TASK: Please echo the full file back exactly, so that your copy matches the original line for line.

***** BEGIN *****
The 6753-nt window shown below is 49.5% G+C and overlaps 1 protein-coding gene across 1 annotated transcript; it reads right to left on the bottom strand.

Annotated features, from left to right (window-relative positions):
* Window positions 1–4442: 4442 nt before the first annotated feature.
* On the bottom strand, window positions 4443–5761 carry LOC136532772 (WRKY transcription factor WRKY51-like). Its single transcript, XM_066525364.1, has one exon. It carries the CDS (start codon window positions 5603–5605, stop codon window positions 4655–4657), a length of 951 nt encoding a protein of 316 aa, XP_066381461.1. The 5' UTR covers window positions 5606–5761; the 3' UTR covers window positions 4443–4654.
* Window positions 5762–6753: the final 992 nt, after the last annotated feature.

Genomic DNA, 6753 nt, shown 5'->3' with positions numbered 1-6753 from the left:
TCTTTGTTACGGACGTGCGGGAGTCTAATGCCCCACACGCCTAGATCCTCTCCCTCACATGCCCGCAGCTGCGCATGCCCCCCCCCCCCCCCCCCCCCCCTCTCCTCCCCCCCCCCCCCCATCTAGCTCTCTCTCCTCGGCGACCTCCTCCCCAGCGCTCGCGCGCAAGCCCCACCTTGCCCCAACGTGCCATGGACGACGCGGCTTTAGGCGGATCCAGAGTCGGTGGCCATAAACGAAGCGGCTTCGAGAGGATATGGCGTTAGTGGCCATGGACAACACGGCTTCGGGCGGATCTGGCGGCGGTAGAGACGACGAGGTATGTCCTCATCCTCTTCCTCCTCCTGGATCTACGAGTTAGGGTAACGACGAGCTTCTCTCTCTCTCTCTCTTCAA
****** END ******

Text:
The 6753-nt window shown below is 49.5% G+C and overlaps 1 protein-coding gene across 1 annotated transcript; it reads right to left on the bottom strand.

Annotated features, from left to right (window-relative positions):
* Window positions 1–4442: 4442 nt before the first annotated feature.
* On the bottom strand, window positions 4443–5761 carry LOC136532772 (WRKY transcription factor WRKY51-like). Its single transcript, XM_066525364.1, has one exon. It carries the CDS (start codon window positions 5603–5605, stop codon window positions 4655–4657), a length of 951 nt encoding a protein of 316 aa, XP_066381461.1. The 5' UTR covers window positions 5606–5761; the 3' UTR covers window positions 4443–4654.
* Window positions 5762–6753: the final 992 nt, after the last annotated feature.

Genomic DNA, 6753 nt, shown 5'->3' with positions numbered 1-6753 from the left:
TCTTTGTTACGGACGTGCGGGAGTCTAATGCCCCACACGCCTAGATCCTCTCCCTCACATGCCCGCAGCTGCGCATGCCCCCCCCCCCCCCCCCCCCCCCTCTCCTCCCCCCCCCCCCCCATCTAGCTCTCTCTCCTCGGCGACCTCCTCCCCAGCGCTCGCGCGCAAGCCCCACCTTGCCCCAACGTGCCATGGACGACGCGGCTTTAGGCGGATCCAGAGTCGGTGGCCATAAACGAAGCGGCTTCGAGAGGATATGGCGTTAGTGGCCATGGACAACACGGCTTCGGGCGGATCTGGCGGCGGTAGAGACGACGAGGTATGTCCTCATCCTCTTCCTCCTCCTGGATCTACGAGTTAGGGTAACGACGAGCTTCTCTCTCTCTCTCTCTTCAA